© 2015-2019 Jacob Ström, Kalle Åström, and Tomas Akenine-Möller Forum

# Chapter 1: Introduction

This chapter was intentionally meant to be as short as possible, so that you (the reader) can start with the real content (starting in Chapter 2) swiftly. To navigate in this book, you can use the menu button in the upper left corner, and click on links for chapters, sections, figures, etc.

In the next section, we will introduce our book's basic notation, which will not be introduced later in this book. Hence, linear algebra specific notation, e.g., vectors, points, matrices, etc., will be introduced throughout the book. Finally, this introductory chapter ends with a recap of some trigonometry (Section 1.2), which may be good to review before starting with the rest of the book.

This section describes the notation used in this book. The reader may skip this now, and check back when needed, but it is a quick and simple read, so it may be preferable to do it before diving into the other chapters.

Note that everything is numbered in this book. This is to make it simpler to discuss the different equations, expressions, etc with another person. That is, you can always refer to Equation 3.12, which means that the equation/expression is in Chapter 3, and it is the 12:th one there.

A number, in the common sense, may be positive, negative, it may have decimals, and it may even be rational or irrational. The set of all such numbers are denoted by $\R$, and the numbers are said to be real numbers. We often use the term a scalar or a scalar value instead of saying a real number, and those are always denoted by lower-case letters, e.g., $j, s, t, a, m$, in this book. They may also have subscripts, which means that $k_1$, $k_2$ and $k_3$ are different numbers. One may also write $\sum_{i=1}^3k_i$ in order to add $k_1$, $k_2$ and $k_3$. The notation $k\in \R$ means that $k$ is a real number, or more precisely, that $k$ belongs to the set of all real numbers.

The absolute value of a scalar, $k$, is denoted $\abs{k}$, and is defined as
 \begin{equation} \abs{k} = \left\{ \begin{matrix} k, & \mathrm{if\ } k \geq 0\\ -k, & \mathrm{if\ } k < 0 \end{matrix} \right. , \end{equation} (1.1)
i.e., if the number is negative, the minus sign is removed.

A set is a small collection of, for example, integer numbers. A set with the numbers $1$, $2$, and $4$ is denoted: $\{1,2,4\}$. When it is desirable to have a variable, $i$, for example, that can take on any of the members in a set, then we write: $i\in\{1,2,4\}$.

Real numbers can often take on values in a certain range. As an example if we know $x$ can take on any value from zero to one, including zero and one, we can write $x \in [0, 1]$. A soft parenthesis marks that the end point is not included. As examples,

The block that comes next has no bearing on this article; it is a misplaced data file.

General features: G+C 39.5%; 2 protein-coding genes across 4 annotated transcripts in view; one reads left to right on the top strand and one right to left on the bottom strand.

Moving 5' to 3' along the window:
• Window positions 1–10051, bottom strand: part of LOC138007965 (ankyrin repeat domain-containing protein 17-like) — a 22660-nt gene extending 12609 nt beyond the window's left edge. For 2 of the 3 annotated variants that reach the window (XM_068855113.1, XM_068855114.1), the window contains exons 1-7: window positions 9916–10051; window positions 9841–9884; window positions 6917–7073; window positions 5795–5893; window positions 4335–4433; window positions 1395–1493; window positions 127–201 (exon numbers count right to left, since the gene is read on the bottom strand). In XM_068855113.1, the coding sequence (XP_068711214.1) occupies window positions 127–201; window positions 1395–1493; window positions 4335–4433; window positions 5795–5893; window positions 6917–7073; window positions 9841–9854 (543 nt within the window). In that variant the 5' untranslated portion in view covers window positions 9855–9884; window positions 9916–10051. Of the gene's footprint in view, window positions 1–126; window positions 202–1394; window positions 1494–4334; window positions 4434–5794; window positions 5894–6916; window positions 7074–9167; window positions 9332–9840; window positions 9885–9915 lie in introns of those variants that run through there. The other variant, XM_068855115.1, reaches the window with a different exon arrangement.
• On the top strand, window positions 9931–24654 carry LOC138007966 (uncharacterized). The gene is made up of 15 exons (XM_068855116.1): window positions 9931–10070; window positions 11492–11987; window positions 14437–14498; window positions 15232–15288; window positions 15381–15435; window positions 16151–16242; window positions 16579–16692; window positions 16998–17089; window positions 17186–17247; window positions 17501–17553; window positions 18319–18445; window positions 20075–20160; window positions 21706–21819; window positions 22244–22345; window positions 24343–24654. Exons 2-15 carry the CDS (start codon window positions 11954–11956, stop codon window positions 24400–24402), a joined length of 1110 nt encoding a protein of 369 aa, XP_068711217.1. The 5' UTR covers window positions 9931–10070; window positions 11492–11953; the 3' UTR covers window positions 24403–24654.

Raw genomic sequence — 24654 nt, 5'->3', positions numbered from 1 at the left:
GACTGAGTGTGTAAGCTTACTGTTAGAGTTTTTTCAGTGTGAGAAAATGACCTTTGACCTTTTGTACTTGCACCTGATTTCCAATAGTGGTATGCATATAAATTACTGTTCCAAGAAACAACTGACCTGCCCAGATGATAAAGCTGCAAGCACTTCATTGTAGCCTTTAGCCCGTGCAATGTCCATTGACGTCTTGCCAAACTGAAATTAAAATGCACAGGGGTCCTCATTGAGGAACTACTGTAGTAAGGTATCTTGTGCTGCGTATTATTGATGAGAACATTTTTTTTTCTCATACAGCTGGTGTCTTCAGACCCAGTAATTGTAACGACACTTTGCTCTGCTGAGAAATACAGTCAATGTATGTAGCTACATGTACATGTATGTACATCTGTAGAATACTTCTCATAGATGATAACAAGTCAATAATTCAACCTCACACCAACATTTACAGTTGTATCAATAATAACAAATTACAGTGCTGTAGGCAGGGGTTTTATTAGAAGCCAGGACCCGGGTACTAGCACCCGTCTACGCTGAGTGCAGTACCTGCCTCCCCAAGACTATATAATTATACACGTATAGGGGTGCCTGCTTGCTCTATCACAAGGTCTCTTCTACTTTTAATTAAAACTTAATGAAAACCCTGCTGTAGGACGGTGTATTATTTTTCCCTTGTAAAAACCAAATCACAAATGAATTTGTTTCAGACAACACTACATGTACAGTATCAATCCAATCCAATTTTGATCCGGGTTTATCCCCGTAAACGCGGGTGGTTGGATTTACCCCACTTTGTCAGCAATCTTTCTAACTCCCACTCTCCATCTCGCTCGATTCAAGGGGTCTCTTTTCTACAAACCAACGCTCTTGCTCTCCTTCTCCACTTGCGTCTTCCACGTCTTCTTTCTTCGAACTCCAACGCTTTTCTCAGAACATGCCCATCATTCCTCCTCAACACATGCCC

\begin{gather} x \in [-1, 2) \ \ \ \mathrm{denotes} \ \ \ -1 \leq x < 2 \\ \theta \in (-\frac{\pi}{2}, \frac{\pi}{2}] \ \ \ \mathrm{denotes} \ \ \ -\frac{\pi}{2} < \theta \leq \frac{\pi}{2}. \end{gather} (1.2)

This section provides a summary of some useful trigonometry concepts that will be used in this book, and that said, it is by no means a thorough treatment of the subject.

The cosine, sine, and tangent functions are always good to have fresh in mind. Refer to Figure 1.1.
$\theta$
$a$
$b$
$c$
For right triangles, the following holds:
 \begin{align} \cos \theta &= \frac{a}{c}, \\ \sin \theta &= \frac{b}{c}, \\ \tan \theta &= \frac{\sin \theta}{\cos \theta} = \frac{b/c}{a/c} = \frac{b}{a}. \end{align} (1.3)
The Pythagorean theorem for Figure 1.1 is $c^2 = a^2 + b^2$.

Next, a set of useful trigonometric identities will be presented. The trigonometric unity is
 \begin{equation} \cos^2\theta + \sin^2\theta = 1. \end{equation} (1.4)
The law of cosines is a very useful formula to know, and the geometrical setup is shown in Figure 1.2.
$\gamma$
$a$
$b$
$c$
The law of cosines is then
 \begin{equation} c^2 = a^2 + b^2 - 2ab\cos \gamma. \end{equation} (1.5)
The law of sines is related, and its geometrical setup is shown in Figure 1.3.
$\alpha$
$\beta$
$\gamma$
$a$
$b$
$c$
The law of sines is simply
 \begin{equation} \frac{\sin \alpha}{a} = \frac{\sin \beta}{b} = \frac{\sin \gamma}{c}. \end{equation} (1.6)
We omit the proofs to all trigonometry in this section. Some of these formulas will be proved in later chapters though.

The inverse functions for the cosine and sine are also important to know about. For example, $\theta = \arcsin a$ means that $\sin \theta = a$. The function $\arcsin a$ can take on values in the range $[-\frac{\pi}{2}, \frac{\pi}{2}]$. Likewise $\theta = \arccos a$ means that $\cos \theta = a$, and $\arccos a \in [0, \pi]$.

Note however that just because $\sin \theta = a$ we cannot conclude that $\theta = \arcsin a$. As an example, $\sin 4\pi = 0$, but $\arcsin 0 = 0$, not $4\pi$. In fact $\sin \theta = a$ has an infinite number of solutions, and $\arcsin$ is only the inverse to $\sin$ within the range $[-\frac{\pi}{2}, \frac{\pi}{2}]$. However we can list all the solutions to $\sin \theta = a$ as $\theta = \arcsin(a) \pm 2 k \pi$, where $k = 0, 1, 2, 3, \ldots$ and so on.

At this point, it is time to start with the first real chapter of this book. Click here to go to Chapter 2, or navigate using the menu at the left top corner.

 Chapter 0: Preface (previous) Chapter 2: Vectors (next)